Frumenty sounds like some hearty comfort food for a winter's day. :-)

                      1. Here are some Colonial recipes from The Art of Cookery Made Plain and Easy by Hannah Glasse, published in 1747.

                        Ham and Egg Pudding (A Spring Dish)
                        Take some slices of boiled ham (both fat and lean) and sprinkle with pepper, lay them across a deep dish that has been buttered. Make a pudding batter of six eggs beaten very light, a light pint of flour, a pint of milk, a small piece of butter, and salt and pepper to the taste. Pour this pudding batter over the ham and bake quickly. (By quickly they mean a 375 to 400 degree oven.) Cook until it’s risen high and brown.

                        To make a pretty dish of a Breast of Venison (We really liked this one!)
                        Take half a pound of butter, flour your venison, and fry it of a fine brown on both sides; then take it up, and keep it hot covered in the dish: take some flour and stir it in to the butter till it is quite thick and brown (but take great care it don’t burn). Stir in half a pound of lump sugar beat fine, and pour in as much red wine as will make it of the thickness of a ragoo; squeeze in the juice of a lemon, give it a boil up, and pour it over the venison. Don’t garnish your dish, but send it to table.
                        (The Art of Cookery, made Plain and Easy, 1983)

                        Stewed Pease and Lettice
                        Substitute the stock of your choice for the gravy. We had to add more than what the recipe called for in order for the dried peas to soften. For the sweet herbs or bouquet garni, we at the farm use; rosemary, thyme, sage, marjoram and savory.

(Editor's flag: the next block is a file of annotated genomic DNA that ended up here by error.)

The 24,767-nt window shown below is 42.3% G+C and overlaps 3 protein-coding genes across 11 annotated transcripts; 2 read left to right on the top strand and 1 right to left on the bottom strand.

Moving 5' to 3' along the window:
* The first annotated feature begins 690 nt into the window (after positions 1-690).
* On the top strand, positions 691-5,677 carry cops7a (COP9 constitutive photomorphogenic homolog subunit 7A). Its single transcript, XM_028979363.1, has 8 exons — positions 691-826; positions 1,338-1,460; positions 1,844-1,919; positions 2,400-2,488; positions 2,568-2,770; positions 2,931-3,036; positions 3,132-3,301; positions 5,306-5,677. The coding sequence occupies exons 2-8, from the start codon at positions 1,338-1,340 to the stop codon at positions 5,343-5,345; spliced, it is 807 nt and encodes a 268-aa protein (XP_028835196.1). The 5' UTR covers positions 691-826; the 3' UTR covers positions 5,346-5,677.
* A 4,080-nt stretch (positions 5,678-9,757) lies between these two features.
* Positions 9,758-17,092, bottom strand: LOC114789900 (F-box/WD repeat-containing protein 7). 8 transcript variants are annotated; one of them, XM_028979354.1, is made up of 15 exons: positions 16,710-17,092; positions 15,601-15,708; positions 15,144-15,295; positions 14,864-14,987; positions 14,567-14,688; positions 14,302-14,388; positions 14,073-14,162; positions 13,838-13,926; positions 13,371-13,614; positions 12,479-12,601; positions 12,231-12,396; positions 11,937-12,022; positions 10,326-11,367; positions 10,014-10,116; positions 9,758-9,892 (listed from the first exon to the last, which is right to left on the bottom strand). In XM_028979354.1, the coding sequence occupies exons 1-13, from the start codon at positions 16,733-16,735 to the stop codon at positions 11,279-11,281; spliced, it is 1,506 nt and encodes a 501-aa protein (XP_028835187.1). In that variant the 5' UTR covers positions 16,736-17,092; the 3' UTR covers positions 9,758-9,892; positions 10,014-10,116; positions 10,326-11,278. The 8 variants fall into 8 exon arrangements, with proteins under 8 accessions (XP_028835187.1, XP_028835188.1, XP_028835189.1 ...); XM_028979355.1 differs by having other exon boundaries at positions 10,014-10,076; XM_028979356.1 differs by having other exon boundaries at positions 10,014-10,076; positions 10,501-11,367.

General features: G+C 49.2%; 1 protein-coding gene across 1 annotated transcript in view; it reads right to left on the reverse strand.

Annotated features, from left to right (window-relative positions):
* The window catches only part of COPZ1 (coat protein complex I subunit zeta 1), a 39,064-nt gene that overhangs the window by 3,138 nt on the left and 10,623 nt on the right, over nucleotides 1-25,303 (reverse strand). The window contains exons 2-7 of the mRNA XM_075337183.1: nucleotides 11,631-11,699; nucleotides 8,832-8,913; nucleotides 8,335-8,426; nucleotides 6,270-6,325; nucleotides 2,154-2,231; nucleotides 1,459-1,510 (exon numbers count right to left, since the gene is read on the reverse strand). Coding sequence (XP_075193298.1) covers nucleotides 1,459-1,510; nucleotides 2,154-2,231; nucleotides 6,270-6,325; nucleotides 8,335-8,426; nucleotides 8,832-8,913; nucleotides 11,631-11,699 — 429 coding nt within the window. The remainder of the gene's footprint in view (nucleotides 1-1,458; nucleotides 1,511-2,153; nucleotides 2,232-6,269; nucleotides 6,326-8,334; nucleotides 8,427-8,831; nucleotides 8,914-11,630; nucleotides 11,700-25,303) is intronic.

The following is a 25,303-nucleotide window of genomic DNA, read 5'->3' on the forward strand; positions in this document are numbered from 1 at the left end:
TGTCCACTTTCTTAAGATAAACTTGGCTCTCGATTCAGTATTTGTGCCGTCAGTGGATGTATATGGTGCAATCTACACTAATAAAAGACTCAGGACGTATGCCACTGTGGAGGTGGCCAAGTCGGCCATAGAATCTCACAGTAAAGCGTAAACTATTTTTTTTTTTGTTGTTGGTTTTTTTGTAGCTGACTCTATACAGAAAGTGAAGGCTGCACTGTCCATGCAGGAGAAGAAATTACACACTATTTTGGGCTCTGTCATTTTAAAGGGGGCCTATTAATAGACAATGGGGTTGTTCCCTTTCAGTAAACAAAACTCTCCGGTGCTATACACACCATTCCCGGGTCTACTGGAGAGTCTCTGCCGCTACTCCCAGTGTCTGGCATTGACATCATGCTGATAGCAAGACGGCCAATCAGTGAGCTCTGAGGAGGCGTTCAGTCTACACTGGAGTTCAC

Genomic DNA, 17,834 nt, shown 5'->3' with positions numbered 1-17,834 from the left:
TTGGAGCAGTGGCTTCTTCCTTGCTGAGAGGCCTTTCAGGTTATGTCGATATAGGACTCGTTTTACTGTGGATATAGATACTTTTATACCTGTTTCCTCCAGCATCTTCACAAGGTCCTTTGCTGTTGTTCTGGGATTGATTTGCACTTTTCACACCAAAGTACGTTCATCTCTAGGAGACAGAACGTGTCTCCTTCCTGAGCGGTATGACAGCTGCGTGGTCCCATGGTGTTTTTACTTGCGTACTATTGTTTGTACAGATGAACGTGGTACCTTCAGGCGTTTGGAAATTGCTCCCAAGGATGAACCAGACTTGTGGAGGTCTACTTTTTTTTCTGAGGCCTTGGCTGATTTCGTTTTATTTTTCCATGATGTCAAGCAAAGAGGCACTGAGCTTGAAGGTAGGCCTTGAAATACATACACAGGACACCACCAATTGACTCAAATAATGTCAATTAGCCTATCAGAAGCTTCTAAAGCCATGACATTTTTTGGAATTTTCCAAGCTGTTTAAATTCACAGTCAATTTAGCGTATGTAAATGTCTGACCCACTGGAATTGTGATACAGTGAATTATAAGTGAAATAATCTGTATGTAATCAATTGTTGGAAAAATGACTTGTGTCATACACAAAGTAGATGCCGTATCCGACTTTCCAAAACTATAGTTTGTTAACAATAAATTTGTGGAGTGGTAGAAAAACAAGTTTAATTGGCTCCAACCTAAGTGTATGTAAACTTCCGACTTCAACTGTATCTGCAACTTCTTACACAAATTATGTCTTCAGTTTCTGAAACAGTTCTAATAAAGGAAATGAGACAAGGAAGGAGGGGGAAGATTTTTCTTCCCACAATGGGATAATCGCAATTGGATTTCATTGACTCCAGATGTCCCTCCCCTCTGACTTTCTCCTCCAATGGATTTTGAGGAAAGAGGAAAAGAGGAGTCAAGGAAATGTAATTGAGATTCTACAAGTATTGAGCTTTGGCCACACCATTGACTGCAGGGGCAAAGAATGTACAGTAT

Take a quart of green pease, two nice lettices clean, washed, and picked, cut them small across, put all into a saucepan, with a quarter pound butter, pepper and salt to your palate, cover them close and let them stew softly, shaking the pan often. Let them stew 10 minutes, then shake in a little flour, toss them around, pour in half a pint of good gravy; put in a little bundle of sweet herbs, and an onion, with three cloves and a blade of mace stuck in it. Cover it close and let them stew a quarter of an hour; then take out the sweet herbs and onion and turn it all into a dish. If you find the sauce not thick enough, shake in a little more flour and let it simmer, then take it up.

                        An Onion Soup (She isn’t kidding at the end–it was delicious!)
                        Take half a pound of butter, put it into a stew-pan on the fire, let it all melt, and boil till it has done making any noise; then have ready ten or a dozen middling onions peeled, and cut small, throw them into the butter, and let them fry a quarter of an hour; then shake in a little flour, and sift them round; shake your pan, and let them do a few minutes longer, then pour in a quart or three pints of boiling water, stir them round, take a good piece of upper-crust, the stalest bread you have, about as big as the top of a penny-loaf cut small, and throw it in; season with salt to your palate; let it boil ten minutes, stirring it often; then take it off the fire, and have ready the yolks of two eggs beat fine, with half a spoonful of vinegar; mix some of the soup with them, then stir it into your soup, and mix well, and pour it into your dish. This is a delicious dish.
                        (The Art of Cookery, made Plain and Easy, 1983)

                        Baked Indian Meal Pudding
                        Boil one quart of milk, mix it in two gills and a half of corn meal very smoothly, seven eggs well beaten, a gill of molasses, and a good piece of butter; bake it two hours.
                        (Colonial Virginia Cookery, 1985)